In case you haven’t heard of it, Strava is a website/mobile app that allows you to share information about your mountain bike rides using GPS data collected during the ride. The social network is built around the idea of tracking your fitness progress and challenging friends (and even strangers) which makes the whole thing pretty addictive for a lot of riders. And despite launching just a couple years ago, it’s already having real effects on the sport of mountain biking.
Perhaps the biggest positive effect Strava is having on mountain biking and endurance sports in general is making fitness fun. Adding a competitive element to every workout, even if it’s just trying to set a new personal record, makes everyone stronger. It would be interesting to see how ride times trend for Strava members over the course of their membership… my guess is they improve trail times much faster than for those who don’t use it.
Here in Atlanta there’s a pretty good group of folks who use Strava but in outdoor hotspots like Denver, Strava use has truly exploded. In fact, we heard from multiple people (including staffers at IMBA) that it’s not unusual for riders in Colorado to fail to yield the trail while shouting “Strava!” to let you know they’re trying to set a new PR on a particular trail section. With Strava, every ride becomes a race with the resulting ego clashes and occasional conflicts.
Some riders have taken things even farther, risking personal injury to themselves and others. In 2010 a rider died after losing control while trying to set a new speed record for a descent in Tilden Park in Orinda, CA because someone had recently posted a faster time. His family sued Strava, saying the man was “obsessed” with Strava which could easily describe a lot of folks.
Back in 2005 we tested out a similar concept here on Singletracks called “Virtual Bike Racing” (you can still see the page here). As you can see from the disclaimer, we understood that some riders might ride out of control in pursuit of a virtual title.
Secret Trails Exposed
Admittedly, some of us ride off-road in places we aren’t supposed to ride. Whether it’s a trail that’s officially closed to bikes or a gray trail that is on the down-low, Strava sees all and by default makes the ride public to all. I haven’t heard any reports of land managers using Strava to identify trail poachers but it’s certainly a possibility.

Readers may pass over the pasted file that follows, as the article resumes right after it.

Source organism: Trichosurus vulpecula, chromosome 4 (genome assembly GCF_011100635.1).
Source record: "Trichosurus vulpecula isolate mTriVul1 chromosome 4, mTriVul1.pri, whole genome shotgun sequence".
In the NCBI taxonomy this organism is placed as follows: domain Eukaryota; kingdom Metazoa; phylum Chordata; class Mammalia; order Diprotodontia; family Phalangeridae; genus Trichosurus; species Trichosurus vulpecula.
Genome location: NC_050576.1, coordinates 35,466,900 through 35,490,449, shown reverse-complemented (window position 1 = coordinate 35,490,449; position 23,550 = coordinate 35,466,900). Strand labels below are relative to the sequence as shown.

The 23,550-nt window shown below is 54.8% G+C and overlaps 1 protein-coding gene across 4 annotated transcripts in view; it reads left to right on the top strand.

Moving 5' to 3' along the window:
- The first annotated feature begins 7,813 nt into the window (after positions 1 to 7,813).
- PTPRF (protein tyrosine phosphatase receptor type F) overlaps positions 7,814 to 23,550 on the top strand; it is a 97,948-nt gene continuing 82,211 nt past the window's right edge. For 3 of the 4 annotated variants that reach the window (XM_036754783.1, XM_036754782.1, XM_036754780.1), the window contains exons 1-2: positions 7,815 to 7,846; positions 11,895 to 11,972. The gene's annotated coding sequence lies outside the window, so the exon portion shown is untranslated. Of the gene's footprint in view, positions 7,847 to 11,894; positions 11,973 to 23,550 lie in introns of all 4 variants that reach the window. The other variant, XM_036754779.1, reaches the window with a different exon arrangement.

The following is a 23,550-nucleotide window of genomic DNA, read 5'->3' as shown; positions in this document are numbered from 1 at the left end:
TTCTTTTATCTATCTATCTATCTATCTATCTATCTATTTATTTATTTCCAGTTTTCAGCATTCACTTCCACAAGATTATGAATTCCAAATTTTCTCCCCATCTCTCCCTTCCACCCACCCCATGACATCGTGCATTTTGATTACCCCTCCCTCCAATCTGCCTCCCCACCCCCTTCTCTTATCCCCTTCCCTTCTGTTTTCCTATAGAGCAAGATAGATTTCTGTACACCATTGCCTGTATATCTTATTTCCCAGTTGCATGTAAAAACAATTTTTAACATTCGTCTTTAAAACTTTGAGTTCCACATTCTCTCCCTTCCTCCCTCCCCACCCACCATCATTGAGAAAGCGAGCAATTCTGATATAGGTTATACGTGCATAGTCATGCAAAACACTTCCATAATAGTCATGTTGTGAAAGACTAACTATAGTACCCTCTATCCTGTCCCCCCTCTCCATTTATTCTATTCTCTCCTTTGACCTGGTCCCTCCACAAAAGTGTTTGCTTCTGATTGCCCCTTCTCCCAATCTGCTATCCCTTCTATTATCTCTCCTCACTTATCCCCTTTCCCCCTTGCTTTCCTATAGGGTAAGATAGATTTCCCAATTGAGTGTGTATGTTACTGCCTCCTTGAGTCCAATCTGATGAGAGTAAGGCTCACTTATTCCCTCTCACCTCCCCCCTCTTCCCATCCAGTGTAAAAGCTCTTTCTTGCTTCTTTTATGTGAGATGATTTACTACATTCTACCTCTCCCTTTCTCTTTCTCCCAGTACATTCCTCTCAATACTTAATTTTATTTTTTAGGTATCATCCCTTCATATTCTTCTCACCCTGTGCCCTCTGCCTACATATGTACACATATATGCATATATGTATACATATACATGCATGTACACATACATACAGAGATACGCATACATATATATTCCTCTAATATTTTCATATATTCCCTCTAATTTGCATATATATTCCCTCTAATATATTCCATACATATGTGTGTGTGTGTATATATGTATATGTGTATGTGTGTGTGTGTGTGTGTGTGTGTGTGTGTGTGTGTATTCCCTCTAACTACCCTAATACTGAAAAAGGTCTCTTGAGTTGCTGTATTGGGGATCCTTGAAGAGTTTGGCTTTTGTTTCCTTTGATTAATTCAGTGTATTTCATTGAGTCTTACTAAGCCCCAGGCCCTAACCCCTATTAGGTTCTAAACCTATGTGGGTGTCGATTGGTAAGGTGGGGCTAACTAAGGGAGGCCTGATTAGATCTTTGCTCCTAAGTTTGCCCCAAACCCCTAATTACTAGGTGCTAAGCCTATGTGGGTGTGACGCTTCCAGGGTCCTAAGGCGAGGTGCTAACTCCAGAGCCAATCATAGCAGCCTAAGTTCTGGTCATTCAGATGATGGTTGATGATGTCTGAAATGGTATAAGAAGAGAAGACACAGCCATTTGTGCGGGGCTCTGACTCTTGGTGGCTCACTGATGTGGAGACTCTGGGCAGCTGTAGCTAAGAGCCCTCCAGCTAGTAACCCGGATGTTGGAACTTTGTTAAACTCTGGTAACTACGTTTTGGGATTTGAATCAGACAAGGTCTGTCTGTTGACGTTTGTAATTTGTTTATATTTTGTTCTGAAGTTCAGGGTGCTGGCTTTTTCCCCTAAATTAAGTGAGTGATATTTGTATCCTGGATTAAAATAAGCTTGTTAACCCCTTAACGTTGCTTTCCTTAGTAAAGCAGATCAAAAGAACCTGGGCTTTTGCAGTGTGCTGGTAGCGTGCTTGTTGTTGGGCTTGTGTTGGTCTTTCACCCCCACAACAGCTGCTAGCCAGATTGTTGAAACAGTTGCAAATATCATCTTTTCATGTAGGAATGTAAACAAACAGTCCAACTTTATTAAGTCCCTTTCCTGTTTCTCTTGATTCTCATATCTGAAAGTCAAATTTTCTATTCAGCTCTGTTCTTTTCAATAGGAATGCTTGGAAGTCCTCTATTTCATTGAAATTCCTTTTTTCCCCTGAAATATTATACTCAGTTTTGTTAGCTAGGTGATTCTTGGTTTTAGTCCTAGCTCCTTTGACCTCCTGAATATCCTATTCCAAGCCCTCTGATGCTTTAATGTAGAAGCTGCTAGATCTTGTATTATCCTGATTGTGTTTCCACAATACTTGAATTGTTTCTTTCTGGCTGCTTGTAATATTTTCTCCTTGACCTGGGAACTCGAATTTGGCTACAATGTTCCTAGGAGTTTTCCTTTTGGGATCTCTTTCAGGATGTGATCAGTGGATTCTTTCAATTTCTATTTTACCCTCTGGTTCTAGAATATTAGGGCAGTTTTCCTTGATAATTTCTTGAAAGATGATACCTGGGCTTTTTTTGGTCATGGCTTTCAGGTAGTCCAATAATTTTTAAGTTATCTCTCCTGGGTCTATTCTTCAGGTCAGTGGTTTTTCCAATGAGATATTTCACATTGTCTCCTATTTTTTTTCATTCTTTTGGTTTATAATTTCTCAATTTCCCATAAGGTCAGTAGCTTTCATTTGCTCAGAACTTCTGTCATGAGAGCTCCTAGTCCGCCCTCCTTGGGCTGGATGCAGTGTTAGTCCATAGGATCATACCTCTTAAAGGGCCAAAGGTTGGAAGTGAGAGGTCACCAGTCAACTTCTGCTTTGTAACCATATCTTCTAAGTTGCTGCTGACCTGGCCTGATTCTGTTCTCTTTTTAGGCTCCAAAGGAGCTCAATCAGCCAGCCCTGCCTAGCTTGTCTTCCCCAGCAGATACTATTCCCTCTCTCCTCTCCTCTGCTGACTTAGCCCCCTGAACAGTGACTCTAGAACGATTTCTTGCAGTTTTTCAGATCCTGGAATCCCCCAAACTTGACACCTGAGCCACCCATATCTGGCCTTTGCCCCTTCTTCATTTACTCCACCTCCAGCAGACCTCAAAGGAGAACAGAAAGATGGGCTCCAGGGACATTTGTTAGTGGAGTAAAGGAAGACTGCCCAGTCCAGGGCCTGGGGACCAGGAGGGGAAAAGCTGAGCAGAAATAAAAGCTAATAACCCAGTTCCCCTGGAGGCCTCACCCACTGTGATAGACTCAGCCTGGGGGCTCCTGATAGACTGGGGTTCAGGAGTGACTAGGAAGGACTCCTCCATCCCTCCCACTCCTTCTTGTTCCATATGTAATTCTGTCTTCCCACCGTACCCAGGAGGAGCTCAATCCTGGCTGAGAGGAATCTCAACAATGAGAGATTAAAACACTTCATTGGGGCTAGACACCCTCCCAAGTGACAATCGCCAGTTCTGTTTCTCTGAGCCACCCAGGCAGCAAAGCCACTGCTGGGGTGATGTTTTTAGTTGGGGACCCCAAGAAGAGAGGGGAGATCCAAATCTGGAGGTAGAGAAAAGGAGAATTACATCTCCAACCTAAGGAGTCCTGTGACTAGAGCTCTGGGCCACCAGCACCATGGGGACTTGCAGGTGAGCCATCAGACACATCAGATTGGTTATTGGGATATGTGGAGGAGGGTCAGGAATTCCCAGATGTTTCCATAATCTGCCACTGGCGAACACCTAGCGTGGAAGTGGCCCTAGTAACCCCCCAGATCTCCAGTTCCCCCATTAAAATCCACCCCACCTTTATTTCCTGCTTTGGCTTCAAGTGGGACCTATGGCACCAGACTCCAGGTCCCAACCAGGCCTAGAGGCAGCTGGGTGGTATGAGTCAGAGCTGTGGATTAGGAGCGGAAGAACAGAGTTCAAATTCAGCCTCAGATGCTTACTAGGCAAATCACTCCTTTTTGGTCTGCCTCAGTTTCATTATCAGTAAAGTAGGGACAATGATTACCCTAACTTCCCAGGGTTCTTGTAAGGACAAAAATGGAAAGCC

There are a few trails in the Atlanta area that everyone knows as “the secret trails” and it’s sorta like Fight Club where the first rule is you do not talk about the secret trails. One of the local secret trail builders is famous for asking riders he doesn’t know, “Are we on the internet?” But even if no one posts these trails to a website like Singletracks, you can bet the trails are mapped and cataloged on Strava–it’s basically automatic every time you use your phone or GPS.
Now, it is possible to mark a ride as private but hardly anyone does this since it defeats the biggest draw of the app which is to challenge other riders. With Strava, secret trails will never stay that way for long.
Strava has become a valuable tool for scouting competitors before races and creating strategies based on past performance. It’s also a great tool for previewing race courses and getting segment-level detail showing how you compare to others which is helpful in post-race analysis.
Strava also makes it easy to “follow” other riders, particularly pros who have signed up for the service. For the pros, mountain bike racing is ultra-competitive and it would seem that giving away too much information about training routines, routes, etc. might give rivals a leg up. Based on the few pro riders I follow, it seems many of them limit which rides they post which seems like a solid strategy.
Of course it’s not just Strava that’s impacting the sport of mountain biking–internet and mobile technology is everywhere and it’s changing our entire world. What’s the next big thing? I guess we’ll just have to wait to find out…
Your turn: If you use Strava, has it changed the way you ride? What other technologies are impacting mountain biking today?